Sunday, September 23, 2012
A native of Short Hills, NJ, Alfred has been a resident of Jersey City, NJ, since 1998. He is the proud companion to two wonderful rescue dogs, Daisy and Sara. Visit his website at http://www.alfredmartino.com.
Tell us about you new book Perfected by Girls.
Perfected By Girls is about sophomore Melinda Radford, who is the lone girl on the Ashton High wrestling team (in Michigan), grappling with opponents who refuse to compete against her, a few who want to crush her, and a coach who's less-than-pleased having a female in his practice room. At home, Mel’s parents forbid her from seeing her new boyfriend, her grandmother insists she start preparing for her future by taking a dreary office internship, and her infuriating older brother, who’s the varsity team captain, flirts with her best friend, Jade. Just when it seems things can't get any more complicated, an off-handed comment puts Mel at odds with her teammates, her brother, and, worst of all, her coach. But through a twist of tragedy and fate, Mel is given an unexpected opportunity to accomplish something no girl in her school's history has ever done—something that just may redeem her in the eyes of her detractors.
My debut novel, Pinned, was about boys high school wrestling. I thought girls amateur wrestling was worthy of a similar book, particularly since it is one of the fastest growing sports among girls in middle and high school.
How did you first get started writing?
When I was in high school I wrote a lot of teen angst poetry and short stories (some of which weren't too bad). But then I got away from writing fiction in college and grad school, though I'm not sure why. The writing bug bit me again at the end of grad school, mostly because I was out in Los Angeles (at the University of Southern California getting my MBA) and everyone in Los Angeles is writing a screenplay for film or TV.
What is your writing process like? Do you write on a computer? In a spiral notebook?
I prefer to write at night, the later the better. Most of the time, I sit at my computer in my condo with my dogs sleeping at my feet, though sometimes I'll go to a local coffee shop and write in a small notebook.
What is your favorite thing about writing?
A good writing session leaves me as satisfied as a good physical workout, though obviously not as tired or sweaty. Of course, sometimes I try to write and it is frustrating and tedious. The idea is to write as often as possible so that you're able to create those few gems amid a lot of junk.
How do you deal with disappointment or discouragement?
Oh, boy, if someone wants to be a writer but she has difficulties with rejection, she is going to have a very short career. Writing is all about disappointment, on a number of levels. First, you have to expect that only a portion of what you put down on paper or type on a computer is going to be any good (the rest you will eventually discard). Then, of course, the process of getting critiqued and, eventually, trying to be published, is chock full of disappointment and discouragement. But if someone wants to be a writer, he simply must accept that there will be many obstacles to overcome and, instead, focus on the craft of writing. That may sound cliche, but nothing is more important than writing the best story, character, plot, etc., that you possibly can.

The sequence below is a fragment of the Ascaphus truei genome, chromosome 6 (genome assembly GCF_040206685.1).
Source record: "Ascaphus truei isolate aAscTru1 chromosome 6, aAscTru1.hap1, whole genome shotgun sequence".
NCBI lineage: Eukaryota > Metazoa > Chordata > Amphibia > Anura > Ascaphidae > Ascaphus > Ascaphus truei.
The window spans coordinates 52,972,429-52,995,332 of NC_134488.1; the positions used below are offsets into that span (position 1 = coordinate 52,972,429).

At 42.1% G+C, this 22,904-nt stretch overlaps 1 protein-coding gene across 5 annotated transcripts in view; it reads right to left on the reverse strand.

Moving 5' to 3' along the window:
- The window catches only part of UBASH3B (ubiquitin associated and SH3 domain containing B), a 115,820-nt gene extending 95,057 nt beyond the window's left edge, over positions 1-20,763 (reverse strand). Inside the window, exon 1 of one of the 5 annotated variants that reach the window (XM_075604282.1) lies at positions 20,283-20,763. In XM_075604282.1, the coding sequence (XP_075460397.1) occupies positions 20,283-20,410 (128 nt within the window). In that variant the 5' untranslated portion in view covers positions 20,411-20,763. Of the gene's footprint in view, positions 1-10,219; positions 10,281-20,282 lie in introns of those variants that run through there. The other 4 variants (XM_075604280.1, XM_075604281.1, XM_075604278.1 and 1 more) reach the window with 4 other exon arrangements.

What is your biggest advice for young people reaching for their dreams?
I tell middle school and high school students this all the time, though I'm not sure it sinks in. If you want to be a writer, find one or two other people who do, as well. They can be friends, classmates or whatever. Then start a writing group, whereby, on a weekly basis, each of you gets to have a portion (say, five pages) of your material read and critiqued. This is so important for a number of reasons. First, you can't write in a vacuum. You have to develop a thick enough skin to be critiqued without it setting you back mentally (plus, you'll get wonderful ideas from the others in your writing group). In addition, you will become a better writer by critiquing others and understanding what does, and doesn't, work in a story. Finally, it's nice to be around other writers who are in the same boat as you are.
Is there anything else you would like to add?
Those who are interested can contact me at email@example.com.
Thursday, September 6, 2012
Tips for Creating a Successful Writers' Group
by Kay Winders
A writer's group is a great tool for helping you grow as a writer. A good group can hold you accountable for producing more work, can inspire you to do more and to try new things, and can give you helpful feedback to improve your work. A bad group can waste your time and make you frustrated with the process. If you aren't able to find a writers' group in your area -- or you just aren't happy with the groups that are available -- you can start your own. Here are a few tips to keep in mind to ensure that you create a successful writers' group that helps to support and nurture your writing:
Recruit the Right People
The most important criteria for your writing group is that you have the right people in it. These should be people who have compatible views about writing and who have similar goals for the group and attitudes toward work. In other words: You should agree about why you're there and what you're going to do while you're there. It also helps if you have similar writing styles. You can find the right people to join your group either through word-of-mouth referrals or through targeted classified advertising on sites like Craigslist or Meetup. Take your time recruiting your members: If you rush and select the wrong people, it could seriously undermine your group.
Once you have a plan for selecting your members, determine a cap for the number of members you will accept. Large groups benefit from a diversity of perspectives and experiences, but they can become unwieldy and ineffective. Trying to fit too many members into a group may mean that not all members get a chance to share their feedback or to get feedback on their own work. Figure out a good number that works for you based on your goals for the group. There is no right or wrong answer, as it depends on your own personal preferences. However, as a general rule, most groups succeed if they have fewer than a dozen or so members.